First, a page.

Towards the end of the 19th Century when about 50 yawls, manned by 200 fishermen were fishing out of Collieston, proposals to provide a deep, sheltered harbour were widely mooted.
On 17th October 1894, Lady Gordon Cathcart of Cluny Castle, the proprietor of Slains Estate, laid the foundation stone for a pier to be built which would close a gap through the ridge of rocks called ‘the Black Rig’ on the east side of the haven. Locally, this gap was referred to as the ‘North’ entrance. Unfortunately the closing of the eastern entrance led to a considerable accumulation of sand within the new harbour and this, together with the advent of steam trawlers working out of Aberdeen, resulted in a steady drift away from the village by fishermen and their families to Torry.
By the mid 1920s only about a dozen small fishing boats worked out of Collieston and the Harbour Trustees had disbanded. After World War II the pier was in an advanced state of disrepair, battered each winter by furious gales.
An Amenities Committee was formed in 1957 and staged the first of its annual summer Galas the following year. Much of the funds raised over the years went towards pier repairs.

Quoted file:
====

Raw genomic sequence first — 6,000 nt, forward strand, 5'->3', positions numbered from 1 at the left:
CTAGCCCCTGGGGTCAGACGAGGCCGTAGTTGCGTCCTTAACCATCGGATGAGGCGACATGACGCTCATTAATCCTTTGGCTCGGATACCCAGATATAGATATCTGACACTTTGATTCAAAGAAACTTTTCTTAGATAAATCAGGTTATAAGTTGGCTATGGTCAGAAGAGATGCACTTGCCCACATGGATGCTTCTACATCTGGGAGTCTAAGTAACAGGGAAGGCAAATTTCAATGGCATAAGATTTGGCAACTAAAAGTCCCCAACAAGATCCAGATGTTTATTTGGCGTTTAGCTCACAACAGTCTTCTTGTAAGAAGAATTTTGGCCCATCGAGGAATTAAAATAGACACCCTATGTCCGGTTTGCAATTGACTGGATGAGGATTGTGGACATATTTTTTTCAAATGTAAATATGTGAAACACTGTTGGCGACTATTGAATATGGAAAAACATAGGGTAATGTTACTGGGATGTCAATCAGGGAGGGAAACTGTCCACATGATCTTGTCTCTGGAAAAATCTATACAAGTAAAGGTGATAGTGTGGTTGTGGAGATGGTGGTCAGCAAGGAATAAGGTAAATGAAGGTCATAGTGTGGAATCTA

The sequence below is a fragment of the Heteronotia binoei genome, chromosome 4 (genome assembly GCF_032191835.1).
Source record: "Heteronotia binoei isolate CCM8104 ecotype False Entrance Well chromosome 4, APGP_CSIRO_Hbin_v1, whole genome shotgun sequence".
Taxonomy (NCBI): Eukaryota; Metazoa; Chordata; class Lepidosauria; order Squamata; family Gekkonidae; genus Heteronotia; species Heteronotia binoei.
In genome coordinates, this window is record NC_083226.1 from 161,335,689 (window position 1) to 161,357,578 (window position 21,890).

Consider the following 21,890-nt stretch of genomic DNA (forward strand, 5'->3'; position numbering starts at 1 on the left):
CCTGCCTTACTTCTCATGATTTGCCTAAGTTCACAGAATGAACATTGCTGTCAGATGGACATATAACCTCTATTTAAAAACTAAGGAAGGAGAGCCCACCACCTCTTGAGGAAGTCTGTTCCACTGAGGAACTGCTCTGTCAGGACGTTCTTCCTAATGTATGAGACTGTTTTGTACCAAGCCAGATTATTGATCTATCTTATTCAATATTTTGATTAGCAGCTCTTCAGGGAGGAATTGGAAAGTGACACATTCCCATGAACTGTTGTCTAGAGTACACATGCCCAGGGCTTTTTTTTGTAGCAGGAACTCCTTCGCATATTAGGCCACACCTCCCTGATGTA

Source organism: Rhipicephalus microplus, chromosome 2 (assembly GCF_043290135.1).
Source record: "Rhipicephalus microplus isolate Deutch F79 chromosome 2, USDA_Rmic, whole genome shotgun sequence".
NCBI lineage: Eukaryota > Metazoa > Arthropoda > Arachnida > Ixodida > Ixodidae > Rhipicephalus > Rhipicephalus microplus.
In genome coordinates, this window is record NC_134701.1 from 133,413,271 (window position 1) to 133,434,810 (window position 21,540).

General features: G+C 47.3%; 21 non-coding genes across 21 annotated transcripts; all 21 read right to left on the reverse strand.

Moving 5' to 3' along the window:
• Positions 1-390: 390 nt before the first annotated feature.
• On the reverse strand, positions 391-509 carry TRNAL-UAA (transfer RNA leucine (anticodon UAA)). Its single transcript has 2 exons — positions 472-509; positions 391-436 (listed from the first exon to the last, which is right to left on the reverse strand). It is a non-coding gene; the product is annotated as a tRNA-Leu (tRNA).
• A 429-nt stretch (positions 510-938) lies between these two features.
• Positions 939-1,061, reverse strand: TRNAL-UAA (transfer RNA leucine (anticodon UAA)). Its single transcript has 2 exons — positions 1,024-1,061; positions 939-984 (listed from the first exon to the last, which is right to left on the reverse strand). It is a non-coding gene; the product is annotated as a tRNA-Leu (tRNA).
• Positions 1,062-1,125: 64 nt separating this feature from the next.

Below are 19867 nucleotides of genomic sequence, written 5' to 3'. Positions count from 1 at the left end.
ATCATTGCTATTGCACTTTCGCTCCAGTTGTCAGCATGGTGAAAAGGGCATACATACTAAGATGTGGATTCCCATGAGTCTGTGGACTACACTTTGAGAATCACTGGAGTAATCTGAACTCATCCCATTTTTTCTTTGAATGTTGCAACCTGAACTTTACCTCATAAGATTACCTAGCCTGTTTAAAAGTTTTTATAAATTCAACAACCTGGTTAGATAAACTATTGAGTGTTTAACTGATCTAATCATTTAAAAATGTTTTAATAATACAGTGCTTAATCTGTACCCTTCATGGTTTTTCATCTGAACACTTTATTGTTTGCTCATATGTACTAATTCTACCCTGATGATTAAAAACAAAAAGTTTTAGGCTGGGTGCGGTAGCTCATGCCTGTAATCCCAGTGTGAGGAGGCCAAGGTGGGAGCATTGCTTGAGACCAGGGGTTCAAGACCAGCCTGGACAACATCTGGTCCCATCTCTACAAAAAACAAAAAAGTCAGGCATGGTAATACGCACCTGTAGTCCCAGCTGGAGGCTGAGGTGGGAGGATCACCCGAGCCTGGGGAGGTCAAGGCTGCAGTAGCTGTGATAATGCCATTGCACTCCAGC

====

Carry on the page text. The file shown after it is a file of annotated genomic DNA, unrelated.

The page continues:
At the end of the 1980s the whole of the inner face of the parapet required renewal. The villagers and lovers of Collieston from far and near, together with Grampian Regional and Gordon District Councils, raised £60,000 to carry out the work in the summer of 1990. To reflect the change of use of Collieston Harbour from commercial fishing to leisure and recreation and to ensure its future, the Collieston Harbour Act of 1894 was updated by Parliament as “The Collieston Harbour Revision Order, 1991” which came into force in November of that year. This Order required re-establishment of the Harbour Trustees. Three village members were elected in December 1991, being joined by four ex-officio members – the area Councillors from Grampian Region and Gordon District, the Minister of Ellon and Slains Church and the Factor of Slains Estate. The Trustees at once established a fund to ensure, as far as possible, that the cost of repairs to the pier might be met as the winter gales dictate.
Now the Pier is once again in need of repair…
Efforts are continuing to raise funds to pay for major repairs to the pier. Even relatively minor, but essential repairs each year cost at least £10,000 or £20,000. This has all to be raised by the village since the pier is owned by us and is not eligible for local authority support.